Inez Roye perhaps had no foreshadowing that the daughter she named Jennifer Housen would have had such an extraordinary life – living in abject poverty, becoming a police officer and a legal luminary, witnessing one of the world’s most publicized terror attacks, losing her husband in a football match, and now being the People’s National Party standard-bearer in St Andrew West Rural.
“I am a person who push for what I want even when I don’t need to, because I know where I am from. If I came from a poor ghetto place to be where I am today, anyone else can,” said the 52-year-old who hails from the tough Thompson Pen community of Spanish Town, St Catherine.
She is one of six children for her mother who was a cigarette factory worker.
Sent to live with different people
The mother, who was struggling to raise half-dozen children all born within an eight-year time span, found it fit to share them among close relatives and friends.
She sent two to live with their maternal grandmother in Spanish Town, and two to live in the Gibraltar community of St Ann where she grew up with a godmother.
The remaining two children, including three-year-old Jennifer at the time, were dispatched to live on Old Harbour Road in St Catherine with family friends Newton and Violet Turner.
“One of my sisters and I spent a lot of time with Mr and Mrs Turner; it was like we were their children,” Jennifer recalled, adding that Mrs Turner was her godmother. “These people raised us and were very good to us. We had that maternal/paternal kind of love growing up.”
Jennifer first attended a backyard basic school operated by a Daisy Reid, then she went to McAuley Primary and St Catherine High School.
Her mother, who didn’t lose contact, eventually wedded and migrated to the United Kingdom.
She later filed for her children and, at 15 years old, Jennifer left Jamaica for a new place brimming with new opportunities – the United Kingdom.
Jennifer, in retrospect, made fairly good use of the new opportunities – one of which was to join the West Midlands Police while she was weighing just under 100 pounds. She earlier attempted to join the Jamaica Constabulary Force, but did not meet the minimum weight requirement of 125 pounds.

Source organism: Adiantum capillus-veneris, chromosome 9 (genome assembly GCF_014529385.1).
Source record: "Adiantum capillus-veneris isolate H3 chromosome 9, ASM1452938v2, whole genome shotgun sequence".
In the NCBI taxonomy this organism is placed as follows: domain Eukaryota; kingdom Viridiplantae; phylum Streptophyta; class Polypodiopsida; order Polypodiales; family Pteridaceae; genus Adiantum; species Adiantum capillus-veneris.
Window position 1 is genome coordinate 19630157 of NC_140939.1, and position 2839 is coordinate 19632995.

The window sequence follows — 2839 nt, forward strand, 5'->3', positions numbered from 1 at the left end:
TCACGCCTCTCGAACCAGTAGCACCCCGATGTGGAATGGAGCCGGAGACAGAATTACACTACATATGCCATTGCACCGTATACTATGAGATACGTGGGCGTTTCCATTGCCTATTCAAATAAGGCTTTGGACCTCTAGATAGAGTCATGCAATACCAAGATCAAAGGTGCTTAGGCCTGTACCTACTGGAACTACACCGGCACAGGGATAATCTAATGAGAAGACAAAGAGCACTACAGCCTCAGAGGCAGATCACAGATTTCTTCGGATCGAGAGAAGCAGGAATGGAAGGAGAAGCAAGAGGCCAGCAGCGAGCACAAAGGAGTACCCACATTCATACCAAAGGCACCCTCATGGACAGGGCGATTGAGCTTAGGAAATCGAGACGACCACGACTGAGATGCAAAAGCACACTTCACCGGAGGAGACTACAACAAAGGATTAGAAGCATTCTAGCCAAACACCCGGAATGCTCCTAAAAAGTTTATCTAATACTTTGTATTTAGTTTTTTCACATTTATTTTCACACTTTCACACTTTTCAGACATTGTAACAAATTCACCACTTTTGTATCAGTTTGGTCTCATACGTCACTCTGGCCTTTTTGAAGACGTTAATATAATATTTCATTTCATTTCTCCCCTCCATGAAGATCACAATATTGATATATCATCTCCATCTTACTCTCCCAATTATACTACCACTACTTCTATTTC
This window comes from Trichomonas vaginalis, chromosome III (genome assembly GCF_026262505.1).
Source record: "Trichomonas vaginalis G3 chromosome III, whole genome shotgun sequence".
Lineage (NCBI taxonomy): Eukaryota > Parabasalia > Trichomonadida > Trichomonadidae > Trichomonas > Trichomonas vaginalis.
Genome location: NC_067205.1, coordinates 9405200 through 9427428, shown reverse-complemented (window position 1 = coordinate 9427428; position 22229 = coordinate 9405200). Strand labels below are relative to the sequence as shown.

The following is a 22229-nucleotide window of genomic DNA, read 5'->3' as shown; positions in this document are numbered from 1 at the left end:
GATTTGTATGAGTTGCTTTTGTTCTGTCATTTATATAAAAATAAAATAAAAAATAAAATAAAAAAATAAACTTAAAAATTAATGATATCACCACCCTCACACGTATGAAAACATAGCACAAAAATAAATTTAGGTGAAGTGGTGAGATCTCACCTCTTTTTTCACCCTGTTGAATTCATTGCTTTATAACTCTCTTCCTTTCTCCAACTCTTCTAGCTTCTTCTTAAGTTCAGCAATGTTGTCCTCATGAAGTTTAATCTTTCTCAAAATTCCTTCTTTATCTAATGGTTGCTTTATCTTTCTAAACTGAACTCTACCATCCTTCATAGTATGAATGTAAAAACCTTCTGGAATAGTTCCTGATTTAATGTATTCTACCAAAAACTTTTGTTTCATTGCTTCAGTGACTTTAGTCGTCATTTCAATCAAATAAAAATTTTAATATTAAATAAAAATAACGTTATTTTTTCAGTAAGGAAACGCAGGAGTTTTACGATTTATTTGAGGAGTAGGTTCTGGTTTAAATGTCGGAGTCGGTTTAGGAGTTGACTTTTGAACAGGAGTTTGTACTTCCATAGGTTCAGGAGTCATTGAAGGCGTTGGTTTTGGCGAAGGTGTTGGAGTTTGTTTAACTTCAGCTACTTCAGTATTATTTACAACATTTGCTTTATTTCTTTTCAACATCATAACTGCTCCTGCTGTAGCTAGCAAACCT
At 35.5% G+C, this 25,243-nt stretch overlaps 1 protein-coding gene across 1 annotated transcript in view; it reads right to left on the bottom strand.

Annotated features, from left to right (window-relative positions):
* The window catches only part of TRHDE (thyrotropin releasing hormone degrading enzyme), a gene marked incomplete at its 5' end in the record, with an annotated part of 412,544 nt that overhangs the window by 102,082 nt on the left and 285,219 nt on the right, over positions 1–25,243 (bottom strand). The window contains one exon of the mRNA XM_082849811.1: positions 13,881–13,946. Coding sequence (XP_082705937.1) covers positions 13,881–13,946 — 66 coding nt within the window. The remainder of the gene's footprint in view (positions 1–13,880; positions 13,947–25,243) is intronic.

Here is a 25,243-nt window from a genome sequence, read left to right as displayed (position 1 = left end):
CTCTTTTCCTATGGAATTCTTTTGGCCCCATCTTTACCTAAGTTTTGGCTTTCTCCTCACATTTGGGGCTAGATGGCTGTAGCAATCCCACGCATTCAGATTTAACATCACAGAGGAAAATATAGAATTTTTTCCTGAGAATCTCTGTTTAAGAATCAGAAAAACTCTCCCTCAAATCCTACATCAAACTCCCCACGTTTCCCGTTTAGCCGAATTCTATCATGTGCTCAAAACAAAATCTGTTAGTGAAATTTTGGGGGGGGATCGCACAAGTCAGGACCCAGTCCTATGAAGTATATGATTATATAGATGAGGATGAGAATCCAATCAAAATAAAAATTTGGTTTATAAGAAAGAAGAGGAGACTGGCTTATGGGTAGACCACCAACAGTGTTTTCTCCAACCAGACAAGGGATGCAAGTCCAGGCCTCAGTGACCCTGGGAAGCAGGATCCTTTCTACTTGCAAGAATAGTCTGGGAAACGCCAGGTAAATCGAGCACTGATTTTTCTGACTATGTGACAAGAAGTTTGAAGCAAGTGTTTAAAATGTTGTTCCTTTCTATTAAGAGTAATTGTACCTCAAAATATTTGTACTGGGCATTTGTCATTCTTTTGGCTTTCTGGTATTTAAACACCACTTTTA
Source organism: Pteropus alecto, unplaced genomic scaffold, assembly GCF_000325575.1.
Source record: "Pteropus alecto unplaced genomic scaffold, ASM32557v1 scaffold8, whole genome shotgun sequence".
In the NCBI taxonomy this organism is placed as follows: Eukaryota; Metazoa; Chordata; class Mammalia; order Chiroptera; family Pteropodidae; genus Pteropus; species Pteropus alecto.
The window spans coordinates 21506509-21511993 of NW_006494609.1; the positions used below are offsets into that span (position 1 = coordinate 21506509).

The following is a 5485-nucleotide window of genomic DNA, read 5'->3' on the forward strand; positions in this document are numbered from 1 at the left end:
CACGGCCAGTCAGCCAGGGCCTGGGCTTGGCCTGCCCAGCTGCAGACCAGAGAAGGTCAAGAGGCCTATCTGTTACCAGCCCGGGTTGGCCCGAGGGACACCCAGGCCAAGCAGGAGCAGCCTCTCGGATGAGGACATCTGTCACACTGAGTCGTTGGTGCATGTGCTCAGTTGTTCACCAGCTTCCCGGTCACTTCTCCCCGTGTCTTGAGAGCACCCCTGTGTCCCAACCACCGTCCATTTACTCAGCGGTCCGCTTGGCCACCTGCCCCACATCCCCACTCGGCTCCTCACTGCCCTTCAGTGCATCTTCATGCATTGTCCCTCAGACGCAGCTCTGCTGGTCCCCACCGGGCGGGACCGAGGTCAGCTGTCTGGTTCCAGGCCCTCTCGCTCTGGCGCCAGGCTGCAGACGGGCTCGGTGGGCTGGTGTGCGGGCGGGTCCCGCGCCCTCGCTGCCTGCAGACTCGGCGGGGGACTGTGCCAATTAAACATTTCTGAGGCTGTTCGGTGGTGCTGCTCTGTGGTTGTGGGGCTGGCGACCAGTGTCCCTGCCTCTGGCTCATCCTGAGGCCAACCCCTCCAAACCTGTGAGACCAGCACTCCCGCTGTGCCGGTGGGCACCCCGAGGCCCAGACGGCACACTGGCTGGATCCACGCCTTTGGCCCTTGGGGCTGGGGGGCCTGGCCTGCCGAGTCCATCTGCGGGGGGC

She served the West Midlands Police for three-and-a-half years before she set out on another path to fulfill another childhood dream, which was to become a lawyer.
Jennifer studied law over a five-year period, passing through the University of Leicester, Inns of Court School of Law, and eventually the Plowden Buildings where she did her apprenticeship to become a member of the Bar.
She, to date, is qualified to practice law in different jurisdictions – Jamaica and the Caribbean, the United States, as well as England and Wales.
Jennifer, over the years, focused mainly on UK immigration law, but is highly competent across a much wider spectrum. “I gravitate towards UK immigration law because of my own background,” she told The Jamaica Beacon.
Terror attack and death of her husband
She eventually left the United Kingdom and practiced law in the United States.
Jennifer, after living abroad for 25 years, decided to return to Jamaica.
She made the decision after witnessing the bombing of the Twin Towers at Lower Manhattan, and after her husband Paxton Rose collapsed and died during a football match in the United States in March 2002.